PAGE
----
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Friday, 10 June 2011

Macbeth at The Royal Opera House

Visits to the Royal Opera House and the ENO in one day is impressive, even for me! When I was offered a ticket to the final Macbeth rehearsal at ROH I had to accept. Going along to Covent Garden at 11am felt a little strange, especially seeing the audience turning up in casual weekend attire, a far cry from the usual ball gowns and pearls.

Once in the auditorium, the rehearsal announcement came loud and clear through the speakers: "this is a working rehearsal, there may be stops, and some singers may mark their part". Of course they have to say this but in fact the performance ran through, faultless and perfected, even the final bows were neat and tidy. To my knowledge the singers were singing full voice, they certainly didn't appear to be holding back. In fact quite the opposite, they were powerful and resonant, some of the best vocal bravado I've heard here for a while.

In my final year at university I was lucky enough to study 'Verdi and Shakespeare,' a course that focused on his three Shakespearean operas. Macbeth was the first, written in 1847 and revised in 1865. This was a period of great productivity in Verdi's life; even so the great composer recognised its worth, "Macbeth I prize above all my other operas".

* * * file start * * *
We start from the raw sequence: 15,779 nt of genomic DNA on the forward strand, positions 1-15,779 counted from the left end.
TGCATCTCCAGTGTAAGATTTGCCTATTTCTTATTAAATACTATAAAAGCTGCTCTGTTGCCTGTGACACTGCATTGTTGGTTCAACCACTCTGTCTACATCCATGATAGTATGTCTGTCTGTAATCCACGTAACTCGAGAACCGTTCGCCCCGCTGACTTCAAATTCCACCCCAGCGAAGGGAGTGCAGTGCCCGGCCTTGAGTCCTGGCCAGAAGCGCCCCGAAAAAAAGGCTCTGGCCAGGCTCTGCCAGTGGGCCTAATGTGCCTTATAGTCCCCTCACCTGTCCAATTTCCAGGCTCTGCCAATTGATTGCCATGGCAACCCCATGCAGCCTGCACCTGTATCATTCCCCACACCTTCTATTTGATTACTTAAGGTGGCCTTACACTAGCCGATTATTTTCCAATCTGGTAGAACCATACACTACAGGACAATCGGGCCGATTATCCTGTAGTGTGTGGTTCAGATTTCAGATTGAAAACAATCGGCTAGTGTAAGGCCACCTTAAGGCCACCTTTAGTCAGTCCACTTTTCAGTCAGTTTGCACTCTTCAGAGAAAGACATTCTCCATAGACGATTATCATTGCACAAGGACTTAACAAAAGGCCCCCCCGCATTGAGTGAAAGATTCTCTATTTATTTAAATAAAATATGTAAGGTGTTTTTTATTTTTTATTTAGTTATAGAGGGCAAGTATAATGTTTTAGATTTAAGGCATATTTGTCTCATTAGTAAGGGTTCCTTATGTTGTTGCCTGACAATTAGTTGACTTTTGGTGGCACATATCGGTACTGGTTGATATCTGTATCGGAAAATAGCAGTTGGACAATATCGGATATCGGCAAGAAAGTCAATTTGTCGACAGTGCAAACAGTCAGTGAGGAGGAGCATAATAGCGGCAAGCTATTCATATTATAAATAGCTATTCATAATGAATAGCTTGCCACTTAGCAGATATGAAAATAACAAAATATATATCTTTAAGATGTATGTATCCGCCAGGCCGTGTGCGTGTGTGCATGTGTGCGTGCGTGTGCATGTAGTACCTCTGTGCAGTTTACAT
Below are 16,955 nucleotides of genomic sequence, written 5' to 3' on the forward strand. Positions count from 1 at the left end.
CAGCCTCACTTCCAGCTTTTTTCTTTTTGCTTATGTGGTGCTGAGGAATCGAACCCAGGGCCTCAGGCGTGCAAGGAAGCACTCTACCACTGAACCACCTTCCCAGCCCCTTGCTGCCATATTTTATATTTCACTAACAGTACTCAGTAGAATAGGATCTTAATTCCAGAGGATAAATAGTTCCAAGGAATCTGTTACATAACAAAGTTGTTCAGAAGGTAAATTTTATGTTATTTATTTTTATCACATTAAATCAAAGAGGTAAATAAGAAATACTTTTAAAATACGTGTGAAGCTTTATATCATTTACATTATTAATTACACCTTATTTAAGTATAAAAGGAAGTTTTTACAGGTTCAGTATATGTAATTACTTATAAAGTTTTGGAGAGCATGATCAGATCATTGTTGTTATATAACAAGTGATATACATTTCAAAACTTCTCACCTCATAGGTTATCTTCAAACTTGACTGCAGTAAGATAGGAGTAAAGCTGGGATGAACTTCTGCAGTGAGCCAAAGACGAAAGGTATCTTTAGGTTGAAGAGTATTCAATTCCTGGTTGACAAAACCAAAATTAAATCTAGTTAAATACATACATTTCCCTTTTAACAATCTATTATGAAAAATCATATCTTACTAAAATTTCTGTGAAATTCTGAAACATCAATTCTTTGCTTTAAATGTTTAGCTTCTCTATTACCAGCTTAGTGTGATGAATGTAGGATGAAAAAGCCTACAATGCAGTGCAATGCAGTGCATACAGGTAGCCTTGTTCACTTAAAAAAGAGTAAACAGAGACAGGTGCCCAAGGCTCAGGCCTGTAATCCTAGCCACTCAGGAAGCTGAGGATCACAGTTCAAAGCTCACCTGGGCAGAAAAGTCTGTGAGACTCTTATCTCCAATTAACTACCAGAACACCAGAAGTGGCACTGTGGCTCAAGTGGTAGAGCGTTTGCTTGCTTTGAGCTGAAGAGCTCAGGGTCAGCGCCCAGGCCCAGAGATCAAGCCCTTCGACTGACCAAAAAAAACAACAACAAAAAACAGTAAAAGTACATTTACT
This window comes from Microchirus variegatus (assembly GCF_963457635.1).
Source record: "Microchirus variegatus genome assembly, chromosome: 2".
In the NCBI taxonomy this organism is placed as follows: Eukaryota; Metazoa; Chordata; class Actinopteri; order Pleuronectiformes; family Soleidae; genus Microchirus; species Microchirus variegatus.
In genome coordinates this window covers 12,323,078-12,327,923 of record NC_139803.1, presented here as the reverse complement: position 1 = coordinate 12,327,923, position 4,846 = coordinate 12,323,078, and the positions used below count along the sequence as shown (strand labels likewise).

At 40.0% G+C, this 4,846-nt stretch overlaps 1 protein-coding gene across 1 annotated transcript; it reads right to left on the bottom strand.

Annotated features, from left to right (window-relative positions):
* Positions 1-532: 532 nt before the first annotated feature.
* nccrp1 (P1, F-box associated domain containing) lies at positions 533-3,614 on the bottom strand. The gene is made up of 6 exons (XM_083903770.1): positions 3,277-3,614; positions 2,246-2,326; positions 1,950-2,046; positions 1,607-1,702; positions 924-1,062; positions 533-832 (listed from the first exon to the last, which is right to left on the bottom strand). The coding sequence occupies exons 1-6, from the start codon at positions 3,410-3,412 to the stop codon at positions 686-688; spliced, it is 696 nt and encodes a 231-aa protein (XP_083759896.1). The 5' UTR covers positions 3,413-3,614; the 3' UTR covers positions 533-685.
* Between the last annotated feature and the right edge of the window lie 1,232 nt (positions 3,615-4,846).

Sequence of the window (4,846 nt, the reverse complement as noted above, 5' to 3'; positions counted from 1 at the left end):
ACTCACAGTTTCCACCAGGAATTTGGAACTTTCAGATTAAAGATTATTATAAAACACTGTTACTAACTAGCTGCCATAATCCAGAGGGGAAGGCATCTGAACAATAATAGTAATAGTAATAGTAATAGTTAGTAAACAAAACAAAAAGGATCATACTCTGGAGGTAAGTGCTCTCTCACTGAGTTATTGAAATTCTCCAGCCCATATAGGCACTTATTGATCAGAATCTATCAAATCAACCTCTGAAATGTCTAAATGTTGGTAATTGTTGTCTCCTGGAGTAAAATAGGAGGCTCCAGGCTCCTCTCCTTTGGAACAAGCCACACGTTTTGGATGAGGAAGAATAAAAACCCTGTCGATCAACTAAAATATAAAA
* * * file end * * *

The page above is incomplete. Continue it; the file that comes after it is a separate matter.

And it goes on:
The curtain lifts to reveal a swarm of menacing witches, they are dressed in striking red and black costumes that look very Japanese inspired. The chorus is gigantic, they spit out the first number, a sinister mass. I immediately noticed Anthony Ward’s bold set, a strong structure that traps the singers very effectively on stage. The soloists in this cast are exceptional, Simon Keenlyside’s clear baritone voice brings warmth to the role of Macbeth, and Liudmyla Monastyrska sings the highly virtuosic part of Lady Macbeth with confidence and true musicianship. Brilliant alone on stage, she fills the theatre with her big voice, but also works extremely well with Keenlyside, a perfectly possessed duo.

The orchestra of the Royal Opera House are masterful as ever, conducted by the strong handed Antonio Pappano, who I think brings a unique flair to this extraordinary score. Pappano is particularly sensitive to the more intense moments of the opera, for instance Lady Macbeth’s sleepwalking scene that is very intimate and moving.

I was fully engaged throughout despite the long running time of three hours. Every aspect of Phyllida Lloyd’s production is brilliantly realised to produce a stunning five star rendition of this wonderfully dark masterpiece.

Macbeth continues until Saturday 18th June, book here.

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